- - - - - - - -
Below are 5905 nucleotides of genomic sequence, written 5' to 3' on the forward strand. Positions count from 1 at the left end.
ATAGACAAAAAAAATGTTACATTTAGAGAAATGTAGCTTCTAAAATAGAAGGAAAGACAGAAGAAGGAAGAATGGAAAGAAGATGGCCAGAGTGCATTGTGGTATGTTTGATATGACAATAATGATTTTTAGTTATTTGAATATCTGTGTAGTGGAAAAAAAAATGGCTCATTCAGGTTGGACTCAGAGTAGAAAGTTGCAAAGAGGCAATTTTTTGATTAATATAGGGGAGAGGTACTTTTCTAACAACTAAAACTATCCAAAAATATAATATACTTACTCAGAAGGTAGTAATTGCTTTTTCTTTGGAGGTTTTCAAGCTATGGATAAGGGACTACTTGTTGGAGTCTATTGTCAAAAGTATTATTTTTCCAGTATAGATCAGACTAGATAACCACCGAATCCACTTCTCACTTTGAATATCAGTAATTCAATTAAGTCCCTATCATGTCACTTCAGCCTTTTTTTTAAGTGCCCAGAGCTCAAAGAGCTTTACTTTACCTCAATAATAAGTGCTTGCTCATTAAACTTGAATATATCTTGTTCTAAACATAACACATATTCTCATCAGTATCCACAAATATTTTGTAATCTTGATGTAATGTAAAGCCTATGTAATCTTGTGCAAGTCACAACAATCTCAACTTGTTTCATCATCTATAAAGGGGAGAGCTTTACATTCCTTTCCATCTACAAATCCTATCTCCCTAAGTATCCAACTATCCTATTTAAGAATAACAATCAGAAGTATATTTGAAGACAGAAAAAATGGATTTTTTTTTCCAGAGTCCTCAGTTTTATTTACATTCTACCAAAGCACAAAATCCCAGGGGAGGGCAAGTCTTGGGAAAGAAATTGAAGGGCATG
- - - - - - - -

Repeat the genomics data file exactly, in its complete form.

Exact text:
Below are 5905 nucleotides of genomic sequence, written 5' to 3' on the forward strand. Positions count from 1 at the left end.
ATAGACAAAAAAAATGTTACATTTAGAGAAATGTAGCTTCTAAAATAGAAGGAAAGACAGAAGAAGGAAGAATGGAAAGAAGATGGCCAGAGTGCATTGTGGTATGTTTGATATGACAATAATGATTTTTAGTTATTTGAATATCTGTGTAGTGGAAAAAAAAATGGCTCATTCAGGTTGGACTCAGAGTAGAAAGTTGCAAAGAGGCAATTTTTTGATTAATATAGGGGAGAGGTACTTTTCTAACAACTAAAACTATCCAAAAATATAATATACTTACTCAGAAGGTAGTAATTGCTTTTTCTTTGGAGGTTTTCAAGCTATGGATAAGGGACTACTTGTTGGAGTCTATTGTCAAAAGTATTATTTTTCCAGTATAGATCAGACTAGATAACCACCGAATCCACTTCTCACTTTGAATATCAGTAATTCAATTAAGTCCCTATCATGTCACTTCAGCCTTTTTTTTAAGTGCCCAGAGCTCAAAGAGCTTTACTTTACCTCAATAATAAGTGCTTGCTCATTAAACTTGAATATATCTTGTTCTAAACATAACACATATTCTCATCAGTATCCACAAATATTTTGTAATCTTGATGTAATGTAAAGCCTATGTAATCTTGTGCAAGTCACAACAATCTCAACTTGTTTCATCATCTATAAAGGGGAGAGCTTTACATTCCTTTCCATCTACAAATCCTATCTCCCTAAGTATCCAACTATCCTATTTAAGAATAACAATCAGAAGTATATTTGAAGACAGAAAAAATGGATTTTTTTTTCCAGAGTCCTCAGTTTTATTTACATTCTACCAAAGCACAAAATCCCAGGGGAGGGCAAGTCTTGGGAAAGAAATTGAAGGGCATG